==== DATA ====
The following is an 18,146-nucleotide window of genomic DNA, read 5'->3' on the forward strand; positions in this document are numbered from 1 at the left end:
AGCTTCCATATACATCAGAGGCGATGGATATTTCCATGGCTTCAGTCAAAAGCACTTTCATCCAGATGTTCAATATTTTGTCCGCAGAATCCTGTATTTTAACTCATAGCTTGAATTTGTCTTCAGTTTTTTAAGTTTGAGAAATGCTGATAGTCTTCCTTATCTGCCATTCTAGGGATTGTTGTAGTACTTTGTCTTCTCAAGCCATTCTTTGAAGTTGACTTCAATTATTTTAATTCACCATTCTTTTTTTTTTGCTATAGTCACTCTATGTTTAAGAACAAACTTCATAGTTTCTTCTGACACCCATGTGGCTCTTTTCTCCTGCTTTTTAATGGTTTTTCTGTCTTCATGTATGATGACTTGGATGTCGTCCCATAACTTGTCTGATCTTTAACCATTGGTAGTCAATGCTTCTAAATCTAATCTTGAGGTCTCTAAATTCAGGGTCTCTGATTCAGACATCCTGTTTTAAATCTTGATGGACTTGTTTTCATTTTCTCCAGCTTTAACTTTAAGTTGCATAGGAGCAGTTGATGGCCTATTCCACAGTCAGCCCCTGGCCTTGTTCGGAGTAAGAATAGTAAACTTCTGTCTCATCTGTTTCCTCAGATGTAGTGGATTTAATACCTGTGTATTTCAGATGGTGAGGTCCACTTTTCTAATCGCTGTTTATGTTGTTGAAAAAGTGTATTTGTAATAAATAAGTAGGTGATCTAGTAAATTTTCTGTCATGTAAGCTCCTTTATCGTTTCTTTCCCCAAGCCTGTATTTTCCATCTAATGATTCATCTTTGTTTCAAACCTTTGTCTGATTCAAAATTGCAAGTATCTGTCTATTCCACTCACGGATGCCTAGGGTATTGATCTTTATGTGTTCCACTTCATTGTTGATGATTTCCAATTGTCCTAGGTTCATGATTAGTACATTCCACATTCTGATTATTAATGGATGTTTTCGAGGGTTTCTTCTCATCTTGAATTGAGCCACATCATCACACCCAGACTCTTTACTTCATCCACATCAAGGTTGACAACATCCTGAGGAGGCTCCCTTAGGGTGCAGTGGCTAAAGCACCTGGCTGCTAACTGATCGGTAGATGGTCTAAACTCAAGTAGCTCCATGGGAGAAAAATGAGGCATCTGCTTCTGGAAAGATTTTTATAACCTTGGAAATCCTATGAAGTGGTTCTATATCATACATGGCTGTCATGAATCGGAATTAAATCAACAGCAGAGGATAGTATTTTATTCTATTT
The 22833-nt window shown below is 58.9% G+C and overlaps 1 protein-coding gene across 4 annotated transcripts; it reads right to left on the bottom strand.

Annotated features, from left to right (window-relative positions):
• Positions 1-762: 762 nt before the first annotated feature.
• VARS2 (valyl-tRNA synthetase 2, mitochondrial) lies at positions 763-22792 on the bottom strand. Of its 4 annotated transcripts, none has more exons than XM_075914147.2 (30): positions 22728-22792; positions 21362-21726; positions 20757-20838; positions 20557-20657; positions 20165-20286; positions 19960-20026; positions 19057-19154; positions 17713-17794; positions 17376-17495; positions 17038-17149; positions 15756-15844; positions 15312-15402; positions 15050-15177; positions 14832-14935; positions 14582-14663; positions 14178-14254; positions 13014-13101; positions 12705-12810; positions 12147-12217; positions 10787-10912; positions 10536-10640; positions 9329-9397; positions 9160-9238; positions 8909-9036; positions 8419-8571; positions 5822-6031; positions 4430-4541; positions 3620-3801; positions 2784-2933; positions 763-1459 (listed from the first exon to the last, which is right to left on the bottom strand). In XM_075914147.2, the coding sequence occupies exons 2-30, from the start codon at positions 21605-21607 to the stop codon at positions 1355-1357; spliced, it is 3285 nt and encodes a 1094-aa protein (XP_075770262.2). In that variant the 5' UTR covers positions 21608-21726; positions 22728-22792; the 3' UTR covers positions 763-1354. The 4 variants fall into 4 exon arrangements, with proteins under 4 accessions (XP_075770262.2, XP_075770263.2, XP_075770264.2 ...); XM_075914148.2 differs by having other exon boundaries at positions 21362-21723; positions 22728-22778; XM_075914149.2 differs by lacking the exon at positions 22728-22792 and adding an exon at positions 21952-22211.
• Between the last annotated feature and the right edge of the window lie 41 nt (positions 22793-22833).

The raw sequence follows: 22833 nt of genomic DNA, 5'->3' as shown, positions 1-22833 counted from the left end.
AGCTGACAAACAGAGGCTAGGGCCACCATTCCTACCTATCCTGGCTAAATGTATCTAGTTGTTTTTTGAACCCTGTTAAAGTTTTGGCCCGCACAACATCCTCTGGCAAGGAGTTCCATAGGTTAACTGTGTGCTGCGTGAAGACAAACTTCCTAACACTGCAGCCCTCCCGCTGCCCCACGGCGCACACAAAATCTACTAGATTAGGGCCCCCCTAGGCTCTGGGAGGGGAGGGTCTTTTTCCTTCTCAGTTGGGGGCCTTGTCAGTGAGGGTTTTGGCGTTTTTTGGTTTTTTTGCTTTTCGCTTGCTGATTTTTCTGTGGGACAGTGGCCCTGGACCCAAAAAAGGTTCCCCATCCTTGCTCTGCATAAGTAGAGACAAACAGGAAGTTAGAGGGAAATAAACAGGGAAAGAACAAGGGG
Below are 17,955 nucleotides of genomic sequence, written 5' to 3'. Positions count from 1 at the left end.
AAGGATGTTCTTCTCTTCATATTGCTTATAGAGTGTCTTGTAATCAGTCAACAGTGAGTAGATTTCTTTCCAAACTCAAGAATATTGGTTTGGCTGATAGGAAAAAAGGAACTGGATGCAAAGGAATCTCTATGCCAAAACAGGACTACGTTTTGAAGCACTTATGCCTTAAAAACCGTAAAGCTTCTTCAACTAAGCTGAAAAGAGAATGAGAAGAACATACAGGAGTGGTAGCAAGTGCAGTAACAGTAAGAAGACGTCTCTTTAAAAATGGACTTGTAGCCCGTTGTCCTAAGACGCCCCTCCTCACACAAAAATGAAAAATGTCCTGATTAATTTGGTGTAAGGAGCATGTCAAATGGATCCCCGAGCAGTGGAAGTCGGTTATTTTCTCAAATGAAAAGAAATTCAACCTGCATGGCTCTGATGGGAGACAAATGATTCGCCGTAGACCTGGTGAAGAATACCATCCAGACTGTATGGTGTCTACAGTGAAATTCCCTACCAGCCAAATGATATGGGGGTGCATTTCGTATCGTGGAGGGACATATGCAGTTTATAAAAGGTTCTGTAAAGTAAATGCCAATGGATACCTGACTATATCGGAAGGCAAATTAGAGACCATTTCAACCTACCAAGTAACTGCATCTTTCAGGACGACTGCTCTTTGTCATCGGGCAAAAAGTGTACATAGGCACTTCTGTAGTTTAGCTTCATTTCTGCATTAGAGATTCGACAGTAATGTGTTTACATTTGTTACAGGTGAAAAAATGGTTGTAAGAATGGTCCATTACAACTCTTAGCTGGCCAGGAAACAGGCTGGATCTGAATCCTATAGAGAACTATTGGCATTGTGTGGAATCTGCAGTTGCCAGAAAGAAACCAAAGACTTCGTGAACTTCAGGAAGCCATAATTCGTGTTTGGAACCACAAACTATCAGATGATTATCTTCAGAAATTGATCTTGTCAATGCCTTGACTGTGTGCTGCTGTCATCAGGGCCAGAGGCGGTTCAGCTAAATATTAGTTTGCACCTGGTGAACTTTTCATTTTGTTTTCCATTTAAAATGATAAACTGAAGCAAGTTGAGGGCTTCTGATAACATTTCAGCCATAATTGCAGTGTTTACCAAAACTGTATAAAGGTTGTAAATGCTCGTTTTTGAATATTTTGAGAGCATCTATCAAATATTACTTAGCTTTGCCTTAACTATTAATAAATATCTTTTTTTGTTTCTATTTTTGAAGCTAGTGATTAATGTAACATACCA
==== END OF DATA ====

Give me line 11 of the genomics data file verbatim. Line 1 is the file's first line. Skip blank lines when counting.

AAGGATGTTCTTCTCTTCATATTGCTTATAGAGTGTCTTGTAATCAGTCAACAGTGAGTAGATTTCTTTCCAAACTCAAGAATATTGGTTTGGCTGATAGGAAAAAAGGAACTGGATGCAAAGGAATCTCTATGCCAAAACAGGACTACGTTTTGAAGCACTTATGCCTTAAAAACCGTAAAGCTTCTTCAACTAAGCTGAAAAGAGAATGAGAAGAACATACAGGAGTGGTAGCAAGTGCAGTAACAGTAAGAAGACGTCTCTTTAAAAATGGACTTGTAGCCCGTTGTCCTAAGACGCCCCTCCTCACACAAAAATGAAAAATGTCCTGATTAATTTGGTGTAAGGAGCATGTCAAATGGATCCCCGAGCAGTGGAAGTCGGTTATTTTCTCAAATGAAAAGAAATTCAACCTGCATGGCTCTGATGGGAGACAAATGATTCGCCGTAGACCTGGTGAAGAATACCATCCAGACTGTATGGTGTCTACAGTGAAATTCCCTACCAGCCAAATGATATGGGGGTGCATTTCGTATCGTGGAGGGACATATGCAGTTTATAAAAGGTTCTGTAAAGTAAATGCCAATGGATACCTGACTATATCGGAAGGCAAATTAGAGACCATTTCAACCTACCAAGTAACTGCATCTTTCAGGACGACTGCTCTTTGTCATCGGGCAAAAAGTGTACATAGGCACTTCTGTAGTTTAGCTTCATTTCTGCATTAGAGATTCGACAGTAATGTGTTTACATTTGTTACAGGTGAAAAAATGGTTGTAAGAATGGTCCATTACAACTCTTAGCTGGCCAGGAAACAGGCTGGATCTGAATCCTATAGAGAACTATTGGCATTGTGTGGAATCTGCAGTTGCCAGAAAGAAACCAAAGACTTCGTGAACTTCAGGAAGCCATAATTCGTGTTTGGAACCACAAACTATCAGATGATTATCTTCAGAAATTGATCTTGTCAATGCCTTGACTGTGTGCTGCTGTCATCAGGGCCAGAGGCGGTTCAGCTAAATATTAGTTTGCACCTGGTGAACTTTTCATTTTGTTTTCCATTTAAAATGATAAACTGAAGCAAGTTGAGGGCTTCTGATAACATTTCAGCCATAATTGCAGTGTTTACCAAAACTGTATAAAGGTTGTAAATGCTCGTTTTTGAATATTTTGAGAGCATCTATCAAATATTACTTAGCTTTGCCTTAACTATTAATAAATATCTTTTTTTGTTTCTATTTTTGAAGCTAGTGATTAATGTAACATACCA